Association of Early Myocardial Workload and Mortality Following Severe Traumatic Brain Injury.
OBJECTIVES: To examine the impact of early myocardial workload on in-hospital mortality following isolated severe traumatic brain injury. DESIGN: Retrospective cohort study. SETTING: Data from the National Trauma Databank, a multicenter trauma registry operated by the American College of Surgeons, from 2007 to 2014. PATIENTS: Adult patients with isolated severe traumatic brain injury (defined as admission Glasgow Coma Scale < 8 and head Abbreviated Injury Score ≥ 4). INTERVENTIONS: Admission rate-pressure product, categorized into five levels based on published low, normal, and submaximal human thresholds: less than 5,000; 5,000-9,999; 10,000-14,999; 15,000-19,999; and greater than 20,000. MEASUREMENTS AND MAIN RESULTS: Data from 26,412 patients were analyzed. Most patients had a normal rate-pressure product (43%), 35% had elevated rate-pressure product, and 22% had depressed rate-pressure product at hospital admission. Compared with the normal rate-pressure product group, in-hospital mortality was 22 percentage points higher in the lowest rate-pressure product group (cumulative mortality, 50.2%; 95% CI, 43.6-56.9%) and 11 percentage points higher in the highest rate-pressure product group (cumulative mortality, 39.2%; 95% CI, 37.4-40.9%). The lowest rate-pressure product group was associated with a 50% increased risk of mortality, compared with the normal rate-pressure product group (adjusted relative risk, 1.50; 95% CI, 1.31-1.76%; p < 0.0001), and the highest rate-pressure product group was associated with a 25% increased risk of mortality, compared with the normal rate-pressure product group (adjusted relative risk, 1.25; 95% CI, 1.18-1.92%; p < 0.0001). This relationship was blunted with increasing age. Among patients with normotension, those with depressed and elevated rate-pressure products experienced increased mortality. CONCLUSIONS: Adults with severe traumatic brain injury experience heterogeneous myocardial workload profiles that have a "U-shaped" relationship with mortality, even in the presence of a normal blood pressure. Our findings are novel and suggest that cardiac performance is important following severe traumatic brain injury.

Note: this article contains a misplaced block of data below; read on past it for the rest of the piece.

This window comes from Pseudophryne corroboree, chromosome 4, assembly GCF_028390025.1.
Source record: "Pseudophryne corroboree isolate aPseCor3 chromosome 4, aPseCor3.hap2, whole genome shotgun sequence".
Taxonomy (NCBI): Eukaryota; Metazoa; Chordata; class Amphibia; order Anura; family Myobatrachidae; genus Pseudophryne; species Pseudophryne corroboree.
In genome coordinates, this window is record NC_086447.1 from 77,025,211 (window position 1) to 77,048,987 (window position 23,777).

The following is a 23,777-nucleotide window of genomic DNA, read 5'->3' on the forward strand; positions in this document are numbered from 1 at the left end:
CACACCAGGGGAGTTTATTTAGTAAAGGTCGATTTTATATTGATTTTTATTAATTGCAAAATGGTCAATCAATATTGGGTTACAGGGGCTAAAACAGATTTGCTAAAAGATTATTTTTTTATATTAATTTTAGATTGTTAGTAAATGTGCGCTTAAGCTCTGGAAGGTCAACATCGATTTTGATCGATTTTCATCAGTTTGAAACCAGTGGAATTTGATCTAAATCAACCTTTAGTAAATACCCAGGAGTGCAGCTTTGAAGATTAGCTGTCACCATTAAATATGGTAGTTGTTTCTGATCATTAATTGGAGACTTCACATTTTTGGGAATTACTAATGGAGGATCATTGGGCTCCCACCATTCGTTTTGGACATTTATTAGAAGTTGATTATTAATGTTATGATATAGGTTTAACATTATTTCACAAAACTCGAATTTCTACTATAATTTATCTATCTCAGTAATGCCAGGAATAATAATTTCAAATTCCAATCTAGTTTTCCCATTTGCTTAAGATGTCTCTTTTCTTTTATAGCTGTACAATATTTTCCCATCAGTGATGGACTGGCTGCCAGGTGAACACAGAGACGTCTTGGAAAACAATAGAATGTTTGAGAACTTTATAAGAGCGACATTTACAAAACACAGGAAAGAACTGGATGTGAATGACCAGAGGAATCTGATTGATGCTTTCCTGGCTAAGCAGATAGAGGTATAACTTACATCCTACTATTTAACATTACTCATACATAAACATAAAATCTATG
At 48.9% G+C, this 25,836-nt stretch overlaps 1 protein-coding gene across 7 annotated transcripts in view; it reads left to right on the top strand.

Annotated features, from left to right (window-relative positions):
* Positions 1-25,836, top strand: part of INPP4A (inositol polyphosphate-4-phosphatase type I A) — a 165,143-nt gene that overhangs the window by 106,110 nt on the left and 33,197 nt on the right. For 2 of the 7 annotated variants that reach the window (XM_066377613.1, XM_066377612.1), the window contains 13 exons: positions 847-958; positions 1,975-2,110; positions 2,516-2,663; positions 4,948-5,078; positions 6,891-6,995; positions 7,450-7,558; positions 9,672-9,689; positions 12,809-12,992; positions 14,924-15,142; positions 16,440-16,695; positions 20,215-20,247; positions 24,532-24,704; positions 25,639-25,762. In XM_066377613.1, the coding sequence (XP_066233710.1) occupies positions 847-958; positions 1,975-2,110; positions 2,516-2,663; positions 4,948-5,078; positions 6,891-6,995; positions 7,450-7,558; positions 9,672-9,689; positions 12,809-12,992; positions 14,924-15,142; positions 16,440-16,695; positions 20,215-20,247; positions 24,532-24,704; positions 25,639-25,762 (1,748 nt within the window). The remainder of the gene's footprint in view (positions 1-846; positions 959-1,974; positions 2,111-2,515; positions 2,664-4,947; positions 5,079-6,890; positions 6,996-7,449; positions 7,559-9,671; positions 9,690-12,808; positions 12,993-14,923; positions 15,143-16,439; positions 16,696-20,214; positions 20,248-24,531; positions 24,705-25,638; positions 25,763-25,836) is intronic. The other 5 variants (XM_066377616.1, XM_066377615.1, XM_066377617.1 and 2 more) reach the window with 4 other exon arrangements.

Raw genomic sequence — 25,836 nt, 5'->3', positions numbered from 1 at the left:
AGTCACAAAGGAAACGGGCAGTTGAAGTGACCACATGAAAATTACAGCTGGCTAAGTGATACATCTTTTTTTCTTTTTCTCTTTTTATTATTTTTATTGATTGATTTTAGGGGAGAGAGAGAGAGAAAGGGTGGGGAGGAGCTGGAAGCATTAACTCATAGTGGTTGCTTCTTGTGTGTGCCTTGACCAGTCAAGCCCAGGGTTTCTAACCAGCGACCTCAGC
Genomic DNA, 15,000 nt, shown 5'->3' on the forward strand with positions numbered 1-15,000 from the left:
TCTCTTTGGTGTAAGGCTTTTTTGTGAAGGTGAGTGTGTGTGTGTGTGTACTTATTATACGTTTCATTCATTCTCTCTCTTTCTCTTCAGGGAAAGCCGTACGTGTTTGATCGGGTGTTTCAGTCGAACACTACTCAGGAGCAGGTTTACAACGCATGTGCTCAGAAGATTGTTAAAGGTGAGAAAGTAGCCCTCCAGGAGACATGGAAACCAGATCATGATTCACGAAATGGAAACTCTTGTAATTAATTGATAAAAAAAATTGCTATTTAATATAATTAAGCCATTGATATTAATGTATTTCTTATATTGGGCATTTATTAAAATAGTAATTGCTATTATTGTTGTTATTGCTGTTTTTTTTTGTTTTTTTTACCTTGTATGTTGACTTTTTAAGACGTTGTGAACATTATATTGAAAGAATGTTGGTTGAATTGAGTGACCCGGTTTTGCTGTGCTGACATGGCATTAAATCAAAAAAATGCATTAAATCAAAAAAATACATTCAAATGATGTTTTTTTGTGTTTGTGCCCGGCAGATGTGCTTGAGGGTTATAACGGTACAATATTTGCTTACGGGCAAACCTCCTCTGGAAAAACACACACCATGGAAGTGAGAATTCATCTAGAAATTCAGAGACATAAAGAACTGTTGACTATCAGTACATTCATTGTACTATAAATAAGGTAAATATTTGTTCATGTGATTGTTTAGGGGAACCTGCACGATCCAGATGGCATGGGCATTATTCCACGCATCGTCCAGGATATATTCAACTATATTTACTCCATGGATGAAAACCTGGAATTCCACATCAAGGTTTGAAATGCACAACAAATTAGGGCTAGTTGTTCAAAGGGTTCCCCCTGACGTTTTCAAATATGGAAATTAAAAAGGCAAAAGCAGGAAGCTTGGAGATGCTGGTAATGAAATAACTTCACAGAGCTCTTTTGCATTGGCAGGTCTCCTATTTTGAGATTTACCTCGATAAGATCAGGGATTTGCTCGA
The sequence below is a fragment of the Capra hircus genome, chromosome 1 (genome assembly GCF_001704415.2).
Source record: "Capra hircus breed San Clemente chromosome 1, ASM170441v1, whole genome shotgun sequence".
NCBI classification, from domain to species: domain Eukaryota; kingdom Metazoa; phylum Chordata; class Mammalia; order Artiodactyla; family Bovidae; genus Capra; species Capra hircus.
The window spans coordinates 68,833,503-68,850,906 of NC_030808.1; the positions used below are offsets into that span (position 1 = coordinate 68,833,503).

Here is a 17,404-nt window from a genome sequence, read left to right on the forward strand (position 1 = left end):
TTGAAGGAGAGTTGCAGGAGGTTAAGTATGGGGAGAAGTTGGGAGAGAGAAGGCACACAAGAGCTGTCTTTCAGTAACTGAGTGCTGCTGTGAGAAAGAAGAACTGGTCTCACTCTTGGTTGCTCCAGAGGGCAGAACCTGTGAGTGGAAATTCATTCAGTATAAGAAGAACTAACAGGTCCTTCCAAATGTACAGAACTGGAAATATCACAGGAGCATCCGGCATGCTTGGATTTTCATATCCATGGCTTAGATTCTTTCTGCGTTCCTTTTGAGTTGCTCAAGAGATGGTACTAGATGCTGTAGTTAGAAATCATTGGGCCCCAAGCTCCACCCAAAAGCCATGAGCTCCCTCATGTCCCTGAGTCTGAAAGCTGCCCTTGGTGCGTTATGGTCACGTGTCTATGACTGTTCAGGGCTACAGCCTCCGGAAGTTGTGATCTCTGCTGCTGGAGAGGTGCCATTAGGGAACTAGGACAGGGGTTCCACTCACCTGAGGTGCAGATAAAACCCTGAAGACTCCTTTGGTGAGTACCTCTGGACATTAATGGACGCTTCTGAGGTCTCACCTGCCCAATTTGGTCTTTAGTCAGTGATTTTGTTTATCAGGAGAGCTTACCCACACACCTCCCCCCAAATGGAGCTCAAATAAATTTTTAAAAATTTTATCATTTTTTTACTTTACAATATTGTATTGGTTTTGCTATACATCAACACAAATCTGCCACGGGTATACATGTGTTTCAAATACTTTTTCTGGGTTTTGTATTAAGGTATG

Krishnamoorthy, V; Vavilala, MS; Chaikittisilpa, N; Rivara, FP; Temkin, NR; Lele, AV; Gibbons, EF; Rowhani-Rahbar, A
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